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Hollyweird Review

by Stephen Thomas Erlewine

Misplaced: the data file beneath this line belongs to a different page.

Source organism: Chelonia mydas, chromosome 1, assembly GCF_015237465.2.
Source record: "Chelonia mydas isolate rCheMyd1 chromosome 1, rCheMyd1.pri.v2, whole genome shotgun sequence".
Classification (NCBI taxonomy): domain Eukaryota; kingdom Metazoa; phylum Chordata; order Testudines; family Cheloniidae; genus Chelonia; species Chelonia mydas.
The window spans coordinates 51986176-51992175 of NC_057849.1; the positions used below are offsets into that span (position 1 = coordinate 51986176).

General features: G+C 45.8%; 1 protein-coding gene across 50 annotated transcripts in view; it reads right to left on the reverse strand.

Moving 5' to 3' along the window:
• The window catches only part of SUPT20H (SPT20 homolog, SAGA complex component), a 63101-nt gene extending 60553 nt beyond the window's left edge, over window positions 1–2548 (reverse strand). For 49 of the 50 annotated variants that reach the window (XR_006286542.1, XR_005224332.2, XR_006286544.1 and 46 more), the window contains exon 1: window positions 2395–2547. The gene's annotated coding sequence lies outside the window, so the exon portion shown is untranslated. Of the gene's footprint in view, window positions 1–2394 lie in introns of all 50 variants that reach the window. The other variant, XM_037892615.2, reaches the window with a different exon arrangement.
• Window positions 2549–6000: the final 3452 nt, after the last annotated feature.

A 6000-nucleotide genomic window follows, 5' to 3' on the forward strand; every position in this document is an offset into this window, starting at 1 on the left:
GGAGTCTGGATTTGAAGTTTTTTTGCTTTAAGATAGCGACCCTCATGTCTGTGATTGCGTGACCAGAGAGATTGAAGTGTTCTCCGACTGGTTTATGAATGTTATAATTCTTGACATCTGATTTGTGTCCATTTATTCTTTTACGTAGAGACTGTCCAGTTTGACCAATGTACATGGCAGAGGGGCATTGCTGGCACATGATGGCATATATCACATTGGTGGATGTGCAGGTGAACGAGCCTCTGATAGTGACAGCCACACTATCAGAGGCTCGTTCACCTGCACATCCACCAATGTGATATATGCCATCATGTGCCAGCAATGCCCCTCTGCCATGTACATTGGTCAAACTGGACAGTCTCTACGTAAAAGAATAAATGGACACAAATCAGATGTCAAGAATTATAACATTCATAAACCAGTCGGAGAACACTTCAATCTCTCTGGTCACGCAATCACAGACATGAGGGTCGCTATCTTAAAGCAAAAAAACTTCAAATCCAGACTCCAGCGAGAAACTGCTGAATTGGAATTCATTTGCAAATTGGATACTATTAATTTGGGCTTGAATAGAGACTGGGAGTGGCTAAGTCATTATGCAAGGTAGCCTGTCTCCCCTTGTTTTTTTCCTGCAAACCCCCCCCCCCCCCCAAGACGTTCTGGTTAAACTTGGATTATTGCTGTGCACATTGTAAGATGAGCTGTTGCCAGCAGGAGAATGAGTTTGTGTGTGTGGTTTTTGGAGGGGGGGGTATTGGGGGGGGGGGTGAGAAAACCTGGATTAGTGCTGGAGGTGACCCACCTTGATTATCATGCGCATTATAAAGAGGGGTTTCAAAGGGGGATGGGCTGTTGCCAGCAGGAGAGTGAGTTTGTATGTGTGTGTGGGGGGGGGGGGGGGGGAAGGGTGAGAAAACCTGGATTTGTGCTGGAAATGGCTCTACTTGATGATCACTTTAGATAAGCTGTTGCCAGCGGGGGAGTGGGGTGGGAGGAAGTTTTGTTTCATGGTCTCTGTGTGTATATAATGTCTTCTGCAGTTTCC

It was inevitable that the original lineup of Poison would make a comeback effort in 2002 -- they had spent so long on the VH1 airwaves, they had set the stage for a storming return. Like many bands of their era, they were smart enough to make the comeback on a small indie label, which meant they had little pressure to conform to the shifting tastes of their time, and instead could offer a new record in their old style. And that's exactly what Hollyweird (wonderful title, eh?) is -- a return to the sound of Open Up and Say Ahh, but by an older, wiser, more ambitious band. "Ambitious" shouldn't be read as if the group has gone prog, although at times they can have the pomp and circumstance of Meat Loaf ("Wishful Thinkin'" has a chorus straight out of Jim Steinman). Instead, they're sprinkling serious subjects among the party anthems, in an attempt to draw a portrait of their hometown. Their (largely) serious intentions are given weight by their leanest, hardest production yet, the first to really showcase the band as a rock band, not a pop-metal outfit. The thing is, it all works, and the result is one of Poison's best records, if not their best; it says a lot that by far the worst moment is not an original, but an awful cover of a Pete Townshend song (granted, it's "Squeeze Box," the worst song he ever wrote). It may not really appeal to anybody but the converted -- despite their wide exposure on VH1, only the diehards are likely to buy a Poison album in 2002 -- but the weird thing is, this would be the album to convince doubters that the band is actually pretty good after all.

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